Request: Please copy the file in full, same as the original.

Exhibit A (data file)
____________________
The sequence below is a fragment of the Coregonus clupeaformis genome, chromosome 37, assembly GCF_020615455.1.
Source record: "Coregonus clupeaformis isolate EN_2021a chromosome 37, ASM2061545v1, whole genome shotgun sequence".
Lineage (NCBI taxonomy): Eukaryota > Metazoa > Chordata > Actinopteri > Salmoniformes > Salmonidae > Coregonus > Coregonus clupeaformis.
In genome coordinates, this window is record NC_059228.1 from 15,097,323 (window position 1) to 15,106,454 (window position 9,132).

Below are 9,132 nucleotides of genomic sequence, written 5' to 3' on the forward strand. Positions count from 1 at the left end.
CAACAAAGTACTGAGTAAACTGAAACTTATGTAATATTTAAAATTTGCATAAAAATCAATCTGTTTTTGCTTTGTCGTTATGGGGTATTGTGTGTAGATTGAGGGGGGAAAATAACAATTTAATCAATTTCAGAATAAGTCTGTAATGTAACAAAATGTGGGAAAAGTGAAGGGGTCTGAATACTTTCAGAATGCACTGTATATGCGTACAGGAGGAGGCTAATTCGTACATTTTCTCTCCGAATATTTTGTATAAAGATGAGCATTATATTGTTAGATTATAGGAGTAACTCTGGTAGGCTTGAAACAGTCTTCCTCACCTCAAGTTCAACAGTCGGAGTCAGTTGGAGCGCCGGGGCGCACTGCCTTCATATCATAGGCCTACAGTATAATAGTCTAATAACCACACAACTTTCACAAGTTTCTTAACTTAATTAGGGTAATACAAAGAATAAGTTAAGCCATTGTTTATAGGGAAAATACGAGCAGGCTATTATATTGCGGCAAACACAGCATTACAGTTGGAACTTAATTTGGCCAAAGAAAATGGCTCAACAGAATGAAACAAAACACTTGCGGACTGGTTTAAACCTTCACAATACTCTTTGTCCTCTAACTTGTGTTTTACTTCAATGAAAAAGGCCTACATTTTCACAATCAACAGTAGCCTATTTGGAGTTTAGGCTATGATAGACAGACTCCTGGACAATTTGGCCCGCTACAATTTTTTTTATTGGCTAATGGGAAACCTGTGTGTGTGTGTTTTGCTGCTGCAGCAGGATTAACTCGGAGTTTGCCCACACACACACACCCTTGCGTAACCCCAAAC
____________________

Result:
The sequence below is a fragment of the Coregonus clupeaformis genome, chromosome 37, assembly GCF_020615455.1.
Source record: "Coregonus clupeaformis isolate EN_2021a chromosome 37, ASM2061545v1, whole genome shotgun sequence".
Lineage (NCBI taxonomy): Eukaryota > Metazoa > Chordata > Actinopteri > Salmoniformes > Salmonidae > Coregonus > Coregonus clupeaformis.
In genome coordinates, this window is record NC_059228.1 from 15,097,323 (window position 1) to 15,106,454 (window position 9,132).

Below are 9,132 nucleotides of genomic sequence, written 5' to 3' on the forward strand. Positions count from 1 at the left end.
CAACAAAGTACTGAGTAAACTGAAACTTATGTAATATTTAAAATTTGCATAAAAATCAATCTGTTTTTGCTTTGTCGTTATGGGGTATTGTGTGTAGATTGAGGGGGGAAAATAACAATTTAATCAATTTCAGAATAAGTCTGTAATGTAACAAAATGTGGGAAAAGTGAAGGGGTCTGAATACTTTCAGAATGCACTGTATATGCGTACAGGAGGAGGCTAATTCGTACATTTTCTCTCCGAATATTTTGTATAAAGATGAGCATTATATTGTTAGATTATAGGAGTAACTCTGGTAGGCTTGAAACAGTCTTCCTCACCTCAAGTTCAACAGTCGGAGTCAGTTGGAGCGCCGGGGCGCACTGCCTTCATATCATAGGCCTACAGTATAATAGTCTAATAACCACACAACTTTCACAAGTTTCTTAACTTAATTAGGGTAATACAAAGAATAAGTTAAGCCATTGTTTATAGGGAAAATACGAGCAGGCTATTATATTGCGGCAAACACAGCATTACAGTTGGAACTTAATTTGGCCAAAGAAAATGGCTCAACAGAATGAAACAAAACACTTGCGGACTGGTTTAAACCTTCACAATACTCTTTGTCCTCTAACTTGTGTTTTACTTCAATGAAAAAGGCCTACATTTTCACAATCAACAGTAGCCTATTTGGAGTTTAGGCTATGATAGACAGACTCCTGGACAATTTGGCCCGCTACAATTTTTTTTATTGGCTAATGGGAAACCTGTGTGTGTGTGTTTTGCTGCTGCAGCAGGATTAACTCGGAGTTTGCCCACACACACACACCCTTGCGTAACCCCAAAC